Or...Daddy, Won't you take me back to Muhlenberg Co?
While reading a review of Augusten Burrough's latest book I was taken back by the intensity of the attack against the memoir. How can anyone remember the exact words in a conversation that had taken place so many years ago? His brother came to the defense stating that Augusten suffers from some type of illness that allows this type of recall.
Others still think it is fabricated, like his remaining family members.
Which made me think, aren't many of our memories from "long ago", at the least, slightly embellished?
Sometimes I will surprise myself with the intensity of a memory. For some odd reason I can recall with vivid clarity looking out a window on US 68 outside Hopkinsville while stopped for... (here comes the embellishment, because I can only surmise we were stopped for road work/traffic accident)...a delay. The day was bright, hot and the field was high yellow grass and the sound of bugs was like a symphony in the shimmering heat.
It is like a snap shot from 30 years ago.
This past week found me traveling down a thin ribbon of highway that transported me back those 30 years.
The scenery had changed drastically. Dramatically. I did not recognize much of anything. There were certain landmarks that I searched for that no longer exist. The worlds largest coal shovel sat on the Southside of the Western Kentucky Parkway. A looming beast, primitive, hauling away Paradise, down by the Green River.
30 years certainly does have an extraordinary effect on the landscape. Let alone my own personal landscape.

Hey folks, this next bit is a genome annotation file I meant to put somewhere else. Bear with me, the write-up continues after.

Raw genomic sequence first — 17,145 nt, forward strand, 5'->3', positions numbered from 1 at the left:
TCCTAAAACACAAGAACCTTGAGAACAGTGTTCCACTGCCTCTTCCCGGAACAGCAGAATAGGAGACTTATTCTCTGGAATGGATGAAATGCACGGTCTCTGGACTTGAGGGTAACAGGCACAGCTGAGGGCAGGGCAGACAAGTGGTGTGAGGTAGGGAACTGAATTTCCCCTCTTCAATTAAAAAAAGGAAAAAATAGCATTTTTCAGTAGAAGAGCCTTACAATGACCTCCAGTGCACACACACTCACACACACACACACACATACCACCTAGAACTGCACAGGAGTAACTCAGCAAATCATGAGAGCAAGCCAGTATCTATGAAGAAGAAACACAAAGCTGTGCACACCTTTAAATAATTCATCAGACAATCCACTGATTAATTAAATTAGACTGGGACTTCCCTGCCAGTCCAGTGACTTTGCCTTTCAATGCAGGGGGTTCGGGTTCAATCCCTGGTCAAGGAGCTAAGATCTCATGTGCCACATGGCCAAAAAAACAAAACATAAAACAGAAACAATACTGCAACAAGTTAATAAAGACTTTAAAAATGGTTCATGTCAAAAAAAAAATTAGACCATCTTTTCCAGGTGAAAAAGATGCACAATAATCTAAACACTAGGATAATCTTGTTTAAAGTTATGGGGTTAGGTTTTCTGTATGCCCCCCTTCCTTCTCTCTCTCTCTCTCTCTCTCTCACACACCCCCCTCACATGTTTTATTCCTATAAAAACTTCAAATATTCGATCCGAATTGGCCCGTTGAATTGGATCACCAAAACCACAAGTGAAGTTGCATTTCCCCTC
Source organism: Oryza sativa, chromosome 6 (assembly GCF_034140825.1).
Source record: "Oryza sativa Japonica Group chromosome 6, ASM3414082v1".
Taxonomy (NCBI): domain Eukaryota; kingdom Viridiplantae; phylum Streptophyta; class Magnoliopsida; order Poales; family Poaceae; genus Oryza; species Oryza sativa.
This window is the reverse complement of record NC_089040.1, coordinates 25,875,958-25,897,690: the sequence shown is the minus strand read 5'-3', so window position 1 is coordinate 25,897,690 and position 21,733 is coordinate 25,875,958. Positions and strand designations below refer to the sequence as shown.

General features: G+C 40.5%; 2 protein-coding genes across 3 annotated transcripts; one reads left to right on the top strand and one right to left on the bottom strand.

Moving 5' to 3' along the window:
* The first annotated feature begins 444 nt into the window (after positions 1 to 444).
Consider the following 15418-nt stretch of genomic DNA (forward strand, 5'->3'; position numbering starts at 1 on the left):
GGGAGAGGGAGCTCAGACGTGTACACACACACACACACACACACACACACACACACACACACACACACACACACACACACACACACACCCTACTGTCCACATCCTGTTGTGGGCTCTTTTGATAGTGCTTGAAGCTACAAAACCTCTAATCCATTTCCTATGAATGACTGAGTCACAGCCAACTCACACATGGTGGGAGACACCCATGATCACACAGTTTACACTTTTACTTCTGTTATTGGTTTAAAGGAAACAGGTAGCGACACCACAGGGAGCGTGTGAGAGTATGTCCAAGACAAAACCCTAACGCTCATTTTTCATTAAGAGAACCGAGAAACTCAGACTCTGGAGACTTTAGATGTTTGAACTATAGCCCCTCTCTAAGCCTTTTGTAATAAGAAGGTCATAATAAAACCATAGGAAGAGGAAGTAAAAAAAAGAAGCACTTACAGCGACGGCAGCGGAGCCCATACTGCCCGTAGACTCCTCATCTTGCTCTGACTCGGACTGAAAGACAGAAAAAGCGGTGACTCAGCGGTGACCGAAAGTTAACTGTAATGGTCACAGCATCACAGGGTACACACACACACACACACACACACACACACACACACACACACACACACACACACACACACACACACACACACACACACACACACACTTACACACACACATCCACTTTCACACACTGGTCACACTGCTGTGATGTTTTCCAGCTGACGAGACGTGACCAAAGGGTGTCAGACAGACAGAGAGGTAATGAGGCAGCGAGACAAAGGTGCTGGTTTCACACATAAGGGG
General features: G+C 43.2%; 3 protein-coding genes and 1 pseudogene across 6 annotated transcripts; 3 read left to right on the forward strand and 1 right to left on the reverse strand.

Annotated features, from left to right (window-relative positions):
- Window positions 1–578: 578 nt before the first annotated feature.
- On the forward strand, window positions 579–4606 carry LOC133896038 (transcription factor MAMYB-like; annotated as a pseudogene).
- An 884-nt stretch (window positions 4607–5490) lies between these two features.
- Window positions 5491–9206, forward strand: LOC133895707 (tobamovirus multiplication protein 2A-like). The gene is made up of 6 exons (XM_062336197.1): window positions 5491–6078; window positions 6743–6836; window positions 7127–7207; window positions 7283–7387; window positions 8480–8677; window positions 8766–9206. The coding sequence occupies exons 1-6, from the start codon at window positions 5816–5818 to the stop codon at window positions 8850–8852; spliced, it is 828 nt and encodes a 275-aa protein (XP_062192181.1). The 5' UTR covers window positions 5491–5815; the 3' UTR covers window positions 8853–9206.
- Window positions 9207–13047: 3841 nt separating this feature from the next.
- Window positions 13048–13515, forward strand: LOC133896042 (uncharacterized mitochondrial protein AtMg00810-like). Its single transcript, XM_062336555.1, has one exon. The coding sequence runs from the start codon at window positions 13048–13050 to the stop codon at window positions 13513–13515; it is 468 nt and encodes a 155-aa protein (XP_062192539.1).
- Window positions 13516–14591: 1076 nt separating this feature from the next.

The drive took me whizzing past a town, on one of the several new parkways in the area, that I had spent many a Saturday afternoon drinking beer in the small Tennessee town where the legal drinking age at that time was 18. It made me wonder if that small hole in the wall was still there.
On the way home, I had to look.
My memory was like this: small downtown, railroad tracks, always raining, bathroom outside the building in the back, a rotisserie that slowly cooked the meat in the window, a old wizened African American shop keeper.
My memories include a simple suggestion, "Let's go to the Keg?"
An hour later, on the champagne flight, we would have arrived. Our presence would fill the bar and I'm certain, annoy the locals. But, we loved it. The pork sandwiches, the white bean soup and corn bread. The mirror behind the bar, the small tv in the top corner, near the ceiling. Frosty beer mugs....?
The the long ride home.
I did find the Keg, but it was not the same. The name and the location remain the same. All else is changed. Not a hole in the wall, but a restaurant with a dining room, the small cramped bar area thrown out of the 19th century into the 21st.
And, I'll be damned, indoor bathrooms.
On the wall are two newspaper articles. The first announcing the retirement of the old Black owner, in 1991 at the ripe old age of 91! And a second one in 1994, when he passed at age 94.
So, I had found a tiny piece of my past, my landscape, my memories. I can close my eyes and see Wild Bill tossing back the beer with all of us cheering him on. That man could down a brew in one gulp. I remember the glazed look in his eye after a couple of demonstrations.
And that silly grin. That silly happy early 70's goofy look.
And that's not a fabrication.